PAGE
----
button to main menu   West's Guide to the Lakes, 1778/1821

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Page 285:-
are more like the walks of a gentleman's pleasure ground, than roads for ordinary occupation. This circumstance, though in part owing to the peculiar goodness of the materials, is, nevertheless, much indebted to the neatness and public spirit of the inhabitants.
A laudable taste for adorning nature has led us from ornamented gardens to ornamented farms, and being in the possession of good roads (an essential article for the display of rural beauty) there seems to be but one thing wanting to make this a truly ornamental country. What I mean here is, artificial objects raised on proper parts of the mountains and eminences, which at every turn are presented to us through some agreeable opening or other.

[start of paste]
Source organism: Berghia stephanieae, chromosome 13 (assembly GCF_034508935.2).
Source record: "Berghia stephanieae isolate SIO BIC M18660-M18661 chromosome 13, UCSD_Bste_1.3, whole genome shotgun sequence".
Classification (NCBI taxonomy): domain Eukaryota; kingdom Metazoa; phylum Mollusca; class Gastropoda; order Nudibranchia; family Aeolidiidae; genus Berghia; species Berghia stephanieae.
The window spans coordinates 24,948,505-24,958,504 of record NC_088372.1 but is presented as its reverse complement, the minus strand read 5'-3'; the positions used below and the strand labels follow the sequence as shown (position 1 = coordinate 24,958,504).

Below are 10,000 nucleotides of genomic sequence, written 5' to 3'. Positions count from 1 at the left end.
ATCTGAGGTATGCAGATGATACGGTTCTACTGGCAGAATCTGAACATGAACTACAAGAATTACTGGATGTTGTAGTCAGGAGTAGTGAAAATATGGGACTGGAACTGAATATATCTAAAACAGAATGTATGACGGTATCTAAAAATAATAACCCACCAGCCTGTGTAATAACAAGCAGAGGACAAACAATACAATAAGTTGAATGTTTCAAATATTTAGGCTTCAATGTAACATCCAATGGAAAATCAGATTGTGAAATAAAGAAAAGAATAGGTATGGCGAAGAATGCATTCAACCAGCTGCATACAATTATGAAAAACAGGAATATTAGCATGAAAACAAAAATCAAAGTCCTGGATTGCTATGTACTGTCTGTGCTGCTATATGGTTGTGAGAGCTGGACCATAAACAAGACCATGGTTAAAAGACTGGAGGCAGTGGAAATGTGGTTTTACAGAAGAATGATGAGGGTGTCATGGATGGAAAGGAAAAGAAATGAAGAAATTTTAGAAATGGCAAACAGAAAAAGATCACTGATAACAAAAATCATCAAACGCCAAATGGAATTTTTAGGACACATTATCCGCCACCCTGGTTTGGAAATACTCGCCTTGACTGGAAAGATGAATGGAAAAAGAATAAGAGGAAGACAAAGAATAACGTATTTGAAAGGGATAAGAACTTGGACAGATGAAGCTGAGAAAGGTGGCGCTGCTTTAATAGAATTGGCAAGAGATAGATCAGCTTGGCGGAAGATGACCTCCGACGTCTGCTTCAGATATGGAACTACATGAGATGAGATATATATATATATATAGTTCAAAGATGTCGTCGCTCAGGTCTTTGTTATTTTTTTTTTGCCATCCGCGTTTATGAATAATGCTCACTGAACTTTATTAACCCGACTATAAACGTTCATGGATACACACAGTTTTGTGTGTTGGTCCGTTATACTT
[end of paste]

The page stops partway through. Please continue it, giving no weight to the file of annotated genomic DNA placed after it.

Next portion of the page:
Eminences are as naturally fit places for objects intended to attract the distant eye, as they are for enabling the eye to survey distant objects. Hence, to decorate them with columns, obelisks, temples, &c, has the sanction of natural fitness. And if to this consideration we add that of the inherent beauty of the objects themselves, and remember, that there is nothing sets off the beauties of nature so much as elegant works of art; justifying motives for these erections can never be wanting to any one who has a taste for rural beauty, and is willing to accomplish as much of it as is in his power. But this is not all: the practice is certainly patriotic: for such elegant ornaments will at least naturally contribute to diffuse a serenity and cheerfulness of mind into every beholder; and thence (if we may be allowed the figure) like clectrical (sic) conductors, they may be supposed to bring down a little of the happy placidity of better regions, to add to the natural quantity shooting about on the earth. As another motive, it may be observed, that it is pleasing, in any country, to see the inhabitants so much at ease in mind and circumstances, as to pay attention to these fanciful undertakings; and moreover, that as a man of sense appears the more so for seeming conscious of the importance of what he says, so every traveller will conceive the better of a people, who, sensible
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